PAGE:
My most recent book is called Everyone’s Universe: A Guide to Accessible Astronomy Places (2011). It’s both an education and travel guide. The first part of the book shows educators how to make astronomy and the night sky more accessible to people through mobility access, non-visual access, non-hearing access and non-verbal communication access. The second part of the book is a friendly state-by-state travel guide to already accessible astronomy destinations such as planetariums and observatories. The theme of the book is that even if you have a disability, you can still actively participate in learning about the night sky.
Tell us something about yourself.
I was born and raised in Malden Massachusetts, a suburb just north of Boston, by a single parent and grandmother. I loved watching space-related programs and reading astronomy books as a child.
In 1984, during my senior year as an astronomy major in college, I started working part time in the Boston Museum of Science presenting planetarium shows. About a month later, group of blind students attended one of my planetarium shows. The program was pre-recorded and the manager told me to just help this group to find their seats. At the end of the show, I wondered what these students thought about their planetarium experience so I asked them. Their response changed my life. They told me “the show stunk” and walked away. From that moment, I vowed to find a way to make astronomy accessible to people who are blind. I began investigating ways to make touchable images and how to make the planetarium shows and topics in astronomy more accessible. This work led me to write my first book, Touch the Stars, which has touchable images and text in print and Braille. The Museum of Science published it in 1990 and it is now in its 4th edition and published by National Braille Press. This book led to several books with NASA: Touch the Universe: A NASA Braille Book of Astronomy (2002), Touch the Sun: A NASA Braille Book (2005) and Touch the Invisible Sky: A Multi-Wavelength Braille Book Featuring Tactile NASA Images (2007). I have also written a children’s book, The Little Moon Phase Book (2005) and designed tactile graphics for NASA exhibits.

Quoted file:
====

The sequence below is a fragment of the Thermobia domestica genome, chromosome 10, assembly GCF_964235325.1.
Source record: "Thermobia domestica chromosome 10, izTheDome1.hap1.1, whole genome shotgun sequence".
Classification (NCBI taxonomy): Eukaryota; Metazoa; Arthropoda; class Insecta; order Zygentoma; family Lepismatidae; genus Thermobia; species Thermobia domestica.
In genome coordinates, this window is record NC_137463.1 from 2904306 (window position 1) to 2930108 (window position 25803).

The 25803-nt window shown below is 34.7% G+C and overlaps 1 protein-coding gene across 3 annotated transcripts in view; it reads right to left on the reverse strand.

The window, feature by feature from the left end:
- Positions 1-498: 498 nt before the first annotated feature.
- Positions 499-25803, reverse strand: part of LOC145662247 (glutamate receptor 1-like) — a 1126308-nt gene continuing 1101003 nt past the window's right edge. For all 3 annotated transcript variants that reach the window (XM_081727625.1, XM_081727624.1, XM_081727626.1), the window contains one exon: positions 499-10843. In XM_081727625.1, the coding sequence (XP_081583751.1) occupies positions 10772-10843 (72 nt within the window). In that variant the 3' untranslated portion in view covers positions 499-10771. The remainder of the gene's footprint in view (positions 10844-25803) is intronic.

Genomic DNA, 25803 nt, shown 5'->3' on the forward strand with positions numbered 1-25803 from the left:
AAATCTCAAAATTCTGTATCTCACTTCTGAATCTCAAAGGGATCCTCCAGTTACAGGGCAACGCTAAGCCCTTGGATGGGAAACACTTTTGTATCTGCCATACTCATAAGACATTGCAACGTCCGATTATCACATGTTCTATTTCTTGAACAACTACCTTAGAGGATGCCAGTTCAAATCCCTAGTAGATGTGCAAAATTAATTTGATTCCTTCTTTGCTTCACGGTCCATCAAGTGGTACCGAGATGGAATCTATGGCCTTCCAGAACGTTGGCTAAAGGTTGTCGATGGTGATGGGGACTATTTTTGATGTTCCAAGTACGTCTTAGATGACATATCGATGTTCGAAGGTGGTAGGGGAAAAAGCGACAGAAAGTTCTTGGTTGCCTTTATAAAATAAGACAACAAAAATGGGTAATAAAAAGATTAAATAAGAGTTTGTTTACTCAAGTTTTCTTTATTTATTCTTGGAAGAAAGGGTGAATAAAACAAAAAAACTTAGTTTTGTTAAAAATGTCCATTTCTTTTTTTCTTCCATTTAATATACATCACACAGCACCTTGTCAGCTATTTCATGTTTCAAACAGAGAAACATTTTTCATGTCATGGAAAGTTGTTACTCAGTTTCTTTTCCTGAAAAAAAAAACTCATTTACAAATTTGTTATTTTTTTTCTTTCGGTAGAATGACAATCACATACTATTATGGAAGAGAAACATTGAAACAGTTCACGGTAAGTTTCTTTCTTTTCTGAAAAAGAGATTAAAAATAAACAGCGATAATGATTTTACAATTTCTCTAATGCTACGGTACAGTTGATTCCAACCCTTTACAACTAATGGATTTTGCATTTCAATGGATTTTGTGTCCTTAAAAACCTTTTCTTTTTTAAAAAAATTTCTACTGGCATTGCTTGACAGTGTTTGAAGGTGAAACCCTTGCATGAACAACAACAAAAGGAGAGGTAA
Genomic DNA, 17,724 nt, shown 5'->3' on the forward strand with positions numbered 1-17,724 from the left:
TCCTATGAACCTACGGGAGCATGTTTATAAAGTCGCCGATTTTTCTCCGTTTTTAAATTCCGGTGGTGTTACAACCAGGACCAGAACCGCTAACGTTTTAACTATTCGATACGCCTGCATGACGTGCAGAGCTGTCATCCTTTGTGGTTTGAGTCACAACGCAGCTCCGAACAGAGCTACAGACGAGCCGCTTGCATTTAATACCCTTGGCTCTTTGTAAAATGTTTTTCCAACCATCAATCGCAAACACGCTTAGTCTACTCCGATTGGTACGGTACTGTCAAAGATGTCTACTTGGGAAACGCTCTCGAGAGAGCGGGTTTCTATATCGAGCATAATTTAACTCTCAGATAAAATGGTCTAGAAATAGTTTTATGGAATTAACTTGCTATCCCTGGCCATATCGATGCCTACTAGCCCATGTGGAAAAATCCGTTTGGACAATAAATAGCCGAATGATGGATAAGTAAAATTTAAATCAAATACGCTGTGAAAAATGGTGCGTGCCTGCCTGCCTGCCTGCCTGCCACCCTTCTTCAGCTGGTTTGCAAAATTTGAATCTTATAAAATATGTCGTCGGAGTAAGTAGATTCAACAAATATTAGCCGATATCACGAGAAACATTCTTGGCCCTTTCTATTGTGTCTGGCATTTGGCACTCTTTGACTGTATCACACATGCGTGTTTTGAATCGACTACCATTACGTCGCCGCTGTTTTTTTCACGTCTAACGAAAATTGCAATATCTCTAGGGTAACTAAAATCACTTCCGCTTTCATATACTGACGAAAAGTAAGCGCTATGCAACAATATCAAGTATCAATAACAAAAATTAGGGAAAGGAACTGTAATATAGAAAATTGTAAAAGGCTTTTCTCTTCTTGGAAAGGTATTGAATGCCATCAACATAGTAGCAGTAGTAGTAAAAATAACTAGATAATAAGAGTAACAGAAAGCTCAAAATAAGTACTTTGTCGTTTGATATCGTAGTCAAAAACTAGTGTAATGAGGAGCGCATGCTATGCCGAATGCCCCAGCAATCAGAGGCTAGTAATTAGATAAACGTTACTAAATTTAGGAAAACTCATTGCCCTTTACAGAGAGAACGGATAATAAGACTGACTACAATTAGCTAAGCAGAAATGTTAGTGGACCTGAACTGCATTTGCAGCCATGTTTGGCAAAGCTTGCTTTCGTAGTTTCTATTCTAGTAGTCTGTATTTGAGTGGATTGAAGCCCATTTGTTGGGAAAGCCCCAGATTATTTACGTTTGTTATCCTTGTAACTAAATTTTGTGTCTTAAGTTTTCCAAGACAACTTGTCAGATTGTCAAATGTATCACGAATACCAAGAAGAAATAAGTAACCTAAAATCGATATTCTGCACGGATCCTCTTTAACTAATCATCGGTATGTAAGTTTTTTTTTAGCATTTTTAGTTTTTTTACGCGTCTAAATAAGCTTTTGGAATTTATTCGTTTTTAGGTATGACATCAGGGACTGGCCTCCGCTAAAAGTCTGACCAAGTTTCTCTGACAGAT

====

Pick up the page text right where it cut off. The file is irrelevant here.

What inspired you to write this new book?
Over the years, people would come up to me at conferences and write to me and say that they needed ideas to make astronomy more accessible to special needs groups. Or a person with a disability would write and ask for ideas on visiting observatories. I decided to combine these two themes into one book and expand beyond visual accessibility to include barriers faced by people who use wheel chairs, people who can’t hear and people who can’t communicate by speech. This book is different from my other five books because it does not have Braille and touchable images. It is available in large print, Kindle, EPub and Accessible PDF.
How did you choose the title?
I chose the title, Everyone’s Universe, because that’s how I feel personally. It really is everyone’s universe and there are strategies to remove barriers from access to telescopes and astronomy enrichment programs. I provide the blueprint and examples of places that have already made their facilities more accessible.